Shalom Bayis and Parenting – Ben Sorer U’Moreh (Part 2)
This article first appeared on genaleph.org
As we continue our exploration of the Ben Sorer U’Moreh in order to glean valuable Chinuch lessons and reap the reward of raising healthy and well adjusted children we once again look to one of the fascinating Halachos of this Sugya.
וְאָֽמְר֞וּ אֶל־זִקְנֵ֣י עִיר֗וֹ בְּנֵ֤נוּ זֶה֙ סוֹרֵ֣ר וּמֹרֶ֔ה אֵינֶ֥נּוּ שֹׁמֵ֖עַ בְּקֹלֵ֑נוּ זוֹלֵ֖ל וְסֹבֵֽא
“This son of ours is wayward and rebellious; he does not heed our voice; [he is] a glutton and a guzzler.” (Devarim 21:20)
The Gemara learns from the phrase אֵינֶ֥נּוּ שֹׁמֵ֖עַ בְּקֹלֵ֑נוּ, he does not heed our voice, that both parents must have similar voices. If the pitch of one parent is higher than the other the child cannot be considered a Ben Sorer U’Moreh. The obvious question is, what is the inner meaning of this Halacha? Why would it matter if one parent spoke in higher or lower pitch than the other?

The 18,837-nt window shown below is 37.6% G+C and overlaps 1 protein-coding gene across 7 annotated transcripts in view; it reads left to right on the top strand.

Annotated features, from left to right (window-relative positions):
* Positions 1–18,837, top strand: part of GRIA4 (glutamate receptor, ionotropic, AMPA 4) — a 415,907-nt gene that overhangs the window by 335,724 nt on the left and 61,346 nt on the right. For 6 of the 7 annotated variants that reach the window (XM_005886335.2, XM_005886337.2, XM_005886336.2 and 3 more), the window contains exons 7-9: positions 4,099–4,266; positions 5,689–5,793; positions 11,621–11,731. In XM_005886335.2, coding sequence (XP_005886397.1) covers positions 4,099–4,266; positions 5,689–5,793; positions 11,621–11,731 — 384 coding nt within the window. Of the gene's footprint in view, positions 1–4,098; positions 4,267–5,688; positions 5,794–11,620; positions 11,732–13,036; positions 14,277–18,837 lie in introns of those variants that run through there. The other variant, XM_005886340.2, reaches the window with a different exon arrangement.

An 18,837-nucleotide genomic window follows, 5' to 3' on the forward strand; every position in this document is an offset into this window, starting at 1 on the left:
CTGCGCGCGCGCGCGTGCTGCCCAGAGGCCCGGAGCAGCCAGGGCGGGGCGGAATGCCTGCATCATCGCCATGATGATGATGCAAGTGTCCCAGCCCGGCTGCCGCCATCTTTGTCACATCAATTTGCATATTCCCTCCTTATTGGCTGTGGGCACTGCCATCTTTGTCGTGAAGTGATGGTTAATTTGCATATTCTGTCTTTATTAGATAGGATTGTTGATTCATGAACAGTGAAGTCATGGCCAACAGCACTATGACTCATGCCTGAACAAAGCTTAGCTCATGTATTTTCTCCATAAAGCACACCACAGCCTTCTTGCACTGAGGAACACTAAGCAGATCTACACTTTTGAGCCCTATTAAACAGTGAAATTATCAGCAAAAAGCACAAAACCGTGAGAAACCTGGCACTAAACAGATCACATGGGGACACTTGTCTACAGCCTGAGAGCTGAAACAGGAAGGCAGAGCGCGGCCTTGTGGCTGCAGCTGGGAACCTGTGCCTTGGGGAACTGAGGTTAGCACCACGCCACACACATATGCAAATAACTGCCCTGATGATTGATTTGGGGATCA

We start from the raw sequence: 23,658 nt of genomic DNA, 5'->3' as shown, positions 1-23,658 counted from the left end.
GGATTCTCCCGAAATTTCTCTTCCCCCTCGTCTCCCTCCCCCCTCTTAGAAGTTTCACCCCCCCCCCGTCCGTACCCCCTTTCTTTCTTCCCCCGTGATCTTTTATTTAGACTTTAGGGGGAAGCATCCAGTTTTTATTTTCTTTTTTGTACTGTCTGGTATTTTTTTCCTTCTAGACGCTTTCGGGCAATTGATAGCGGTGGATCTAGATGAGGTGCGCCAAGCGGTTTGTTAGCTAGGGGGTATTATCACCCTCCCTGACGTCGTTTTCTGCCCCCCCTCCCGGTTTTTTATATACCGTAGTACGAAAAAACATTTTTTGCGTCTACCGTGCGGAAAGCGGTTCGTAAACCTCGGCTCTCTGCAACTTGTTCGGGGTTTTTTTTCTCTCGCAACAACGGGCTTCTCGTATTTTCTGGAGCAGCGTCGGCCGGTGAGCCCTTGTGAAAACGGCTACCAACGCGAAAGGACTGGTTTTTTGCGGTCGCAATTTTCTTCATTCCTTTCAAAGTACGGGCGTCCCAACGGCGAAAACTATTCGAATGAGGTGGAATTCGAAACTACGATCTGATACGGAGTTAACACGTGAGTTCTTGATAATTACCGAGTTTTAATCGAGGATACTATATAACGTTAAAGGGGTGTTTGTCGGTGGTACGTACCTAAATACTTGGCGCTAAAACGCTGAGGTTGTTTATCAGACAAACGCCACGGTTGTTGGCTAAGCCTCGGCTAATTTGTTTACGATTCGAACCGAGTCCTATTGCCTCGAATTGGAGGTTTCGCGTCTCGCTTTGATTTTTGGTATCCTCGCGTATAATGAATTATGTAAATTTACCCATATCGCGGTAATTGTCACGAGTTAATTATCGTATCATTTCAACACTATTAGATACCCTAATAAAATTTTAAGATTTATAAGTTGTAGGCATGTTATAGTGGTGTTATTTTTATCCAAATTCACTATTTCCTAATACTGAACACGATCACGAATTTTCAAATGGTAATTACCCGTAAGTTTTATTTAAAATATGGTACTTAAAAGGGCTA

The Medrash relates the story of a man from the city of Tzidon who was married to a woman for eighteen years but sadly the couple was not able to have children. Despairing of having children, the couple went to Rav Shimon Bar Yochai and requested that he prepare a Get for them. Rav Shimon advised them that just as they got married by making a great Seuda, so too should they make a celebration for their upcoming divorce. At the divorce party the husband became intoxicated and said to his wife that she could take any one item from their home and bring it with her to her father’s home. When the husband passed out, the wife instructed the servants to deliver her husband to her father’s home. When the husband finally awoke he was confused as to why he was in his father in laws home. His wife explained to him that he had said she could take home any one item from their home to her father’s house and she chose him. The couple then returned to Rav Shimon Bar Yochai and shared with him their story. Rav Shimon Bar Yochai davened for the couple and nine months later the couple was blessed with a son.
As we consider this story several questions become readily apparent:
Rav Shimon’s advice to this couple appears to be quite strange. A divorce is a tragedy. The Gemara tells us that the Mizbeach cries over every divorce. Why would Rav Shimon advise them to throw a party?
It seems at the outset that Rav Shimon was unwilling to daven for this couple to have children and was ready to divorce them after the party. What changed? If Rav Shimon was capable of davening for this couple and aiding them in having a child why did he not do so at the outset?